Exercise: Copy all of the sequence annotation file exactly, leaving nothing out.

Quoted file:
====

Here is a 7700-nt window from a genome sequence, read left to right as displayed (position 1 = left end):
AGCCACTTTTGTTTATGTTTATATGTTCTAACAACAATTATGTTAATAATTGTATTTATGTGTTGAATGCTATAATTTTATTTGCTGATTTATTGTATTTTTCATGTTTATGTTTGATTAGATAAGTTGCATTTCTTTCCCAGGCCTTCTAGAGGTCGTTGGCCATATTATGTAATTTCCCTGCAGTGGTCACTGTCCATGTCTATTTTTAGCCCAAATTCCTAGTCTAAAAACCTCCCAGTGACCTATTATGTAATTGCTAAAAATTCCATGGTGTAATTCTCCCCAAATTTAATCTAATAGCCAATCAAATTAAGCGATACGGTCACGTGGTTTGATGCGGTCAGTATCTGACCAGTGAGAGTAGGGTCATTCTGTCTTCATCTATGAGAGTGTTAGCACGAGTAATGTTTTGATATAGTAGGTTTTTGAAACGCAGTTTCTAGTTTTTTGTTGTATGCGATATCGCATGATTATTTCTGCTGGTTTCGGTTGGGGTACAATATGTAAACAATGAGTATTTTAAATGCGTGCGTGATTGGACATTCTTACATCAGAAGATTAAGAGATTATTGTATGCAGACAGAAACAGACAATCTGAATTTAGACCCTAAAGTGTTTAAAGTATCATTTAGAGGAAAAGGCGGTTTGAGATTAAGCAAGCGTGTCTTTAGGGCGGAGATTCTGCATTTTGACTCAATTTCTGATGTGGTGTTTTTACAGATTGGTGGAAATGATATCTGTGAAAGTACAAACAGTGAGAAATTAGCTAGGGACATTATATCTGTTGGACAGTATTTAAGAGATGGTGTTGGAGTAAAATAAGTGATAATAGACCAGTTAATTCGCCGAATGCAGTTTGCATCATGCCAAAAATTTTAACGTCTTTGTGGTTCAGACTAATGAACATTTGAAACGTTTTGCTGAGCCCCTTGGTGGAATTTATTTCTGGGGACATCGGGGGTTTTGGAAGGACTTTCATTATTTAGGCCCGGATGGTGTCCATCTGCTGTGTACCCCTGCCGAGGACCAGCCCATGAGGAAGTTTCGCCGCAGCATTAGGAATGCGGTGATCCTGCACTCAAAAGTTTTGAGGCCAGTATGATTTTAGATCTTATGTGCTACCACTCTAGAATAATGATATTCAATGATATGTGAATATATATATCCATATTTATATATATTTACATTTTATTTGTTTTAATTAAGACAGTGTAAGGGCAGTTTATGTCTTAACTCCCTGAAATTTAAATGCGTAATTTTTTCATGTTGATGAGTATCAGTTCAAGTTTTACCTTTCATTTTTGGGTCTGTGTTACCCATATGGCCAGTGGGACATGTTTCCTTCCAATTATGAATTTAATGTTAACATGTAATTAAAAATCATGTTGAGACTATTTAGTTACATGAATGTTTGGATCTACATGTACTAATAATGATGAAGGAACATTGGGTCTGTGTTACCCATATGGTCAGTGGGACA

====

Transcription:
Here is a 7700-nt window from a genome sequence, read left to right as displayed (position 1 = left end):
AGCCACTTTTGTTTATGTTTATATGTTCTAACAACAATTATGTTAATAATTGTATTTATGTGTTGAATGCTATAATTTTATTTGCTGATTTATTGTATTTTTCATGTTTATGTTTGATTAGATAAGTTGCATTTCTTTCCCAGGCCTTCTAGAGGTCGTTGGCCATATTATGTAATTTCCCTGCAGTGGTCACTGTCCATGTCTATTTTTAGCCCAAATTCCTAGTCTAAAAACCTCCCAGTGACCTATTATGTAATTGCTAAAAATTCCATGGTGTAATTCTCCCCAAATTTAATCTAATAGCCAATCAAATTAAGCGATACGGTCACGTGGTTTGATGCGGTCAGTATCTGACCAGTGAGAGTAGGGTCATTCTGTCTTCATCTATGAGAGTGTTAGCACGAGTAATGTTTTGATATAGTAGGTTTTTGAAACGCAGTTTCTAGTTTTTTGTTGTATGCGATATCGCATGATTATTTCTGCTGGTTTCGGTTGGGGTACAATATGTAAACAATGAGTATTTTAAATGCGTGCGTGATTGGACATTCTTACATCAGAAGATTAAGAGATTATTGTATGCAGACAGAAACAGACAATCTGAATTTAGACCCTAAAGTGTTTAAAGTATCATTTAGAGGAAAAGGCGGTTTGAGATTAAGCAAGCGTGTCTTTAGGGCGGAGATTCTGCATTTTGACTCAATTTCTGATGTGGTGTTTTTACAGATTGGTGGAAATGATATCTGTGAAAGTACAAACAGTGAGAAATTAGCTAGGGACATTATATCTGTTGGACAGTATTTAAGAGATGGTGTTGGAGTAAAATAAGTGATAATAGACCAGTTAATTCGCCGAATGCAGTTTGCATCATGCCAAAAATTTTAACGTCTTTGTGGTTCAGACTAATGAACATTTGAAACGTTTTGCTGAGCCCCTTGGTGGAATTTATTTCTGGGGACATCGGGGGTTTTGGAAGGACTTTCATTATTTAGGCCCGGATGGTGTCCATCTGCTGTGTACCCCTGCCGAGGACCAGCCCATGAGGAAGTTTCGCCGCAGCATTAGGAATGCGGTGATCCTGCACTCAAAAGTTTTGAGGCCAGTATGATTTTAGATCTTATGTGCTACCACTCTAGAATAATGATATTCAATGATATGTGAATATATATATCCATATTTATATATATTTACATTTTATTTGTTTTAATTAAGACAGTGTAAGGGCAGTTTATGTCTTAACTCCCTGAAATTTAAATGCGTAATTTTTTCATGTTGATGAGTATCAGTTCAAGTTTTACCTTTCATTTTTGGGTCTGTGTTACCCATATGGCCAGTGGGACATGTTTCCTTCCAATTATGAATTTAATGTTAACATGTAATTAAAAATCATGTTGAGACTATTTAGTTACATGAATGTTTGGATCTACATGTACTAATAATGATGAAGGAACATTGGGTCTGTGTTACCCATATGGTCAGTGGGACA